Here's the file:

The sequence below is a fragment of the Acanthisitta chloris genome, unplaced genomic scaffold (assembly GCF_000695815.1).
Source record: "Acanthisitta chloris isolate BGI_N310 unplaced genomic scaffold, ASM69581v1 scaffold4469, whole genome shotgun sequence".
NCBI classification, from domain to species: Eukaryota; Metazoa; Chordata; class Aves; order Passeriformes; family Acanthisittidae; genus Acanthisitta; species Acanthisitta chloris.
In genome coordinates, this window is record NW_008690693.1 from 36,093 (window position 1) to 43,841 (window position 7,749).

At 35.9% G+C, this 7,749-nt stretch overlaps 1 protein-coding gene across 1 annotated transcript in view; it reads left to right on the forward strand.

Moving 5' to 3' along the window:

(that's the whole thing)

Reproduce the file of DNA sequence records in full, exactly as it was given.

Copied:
The sequence below is a fragment of the Acanthisitta chloris genome, unplaced genomic scaffold (assembly GCF_000695815.1).
Source record: "Acanthisitta chloris isolate BGI_N310 unplaced genomic scaffold, ASM69581v1 scaffold4469, whole genome shotgun sequence".
NCBI classification, from domain to species: Eukaryota; Metazoa; Chordata; class Aves; order Passeriformes; family Acanthisittidae; genus Acanthisitta; species Acanthisitta chloris.
In genome coordinates, this window is record NW_008690693.1 from 36,093 (window position 1) to 43,841 (window position 7,749).

At 35.9% G+C, this 7,749-nt stretch overlaps 1 protein-coding gene across 1 annotated transcript in view; it reads left to right on the forward strand.

Moving 5' to 3' along the window: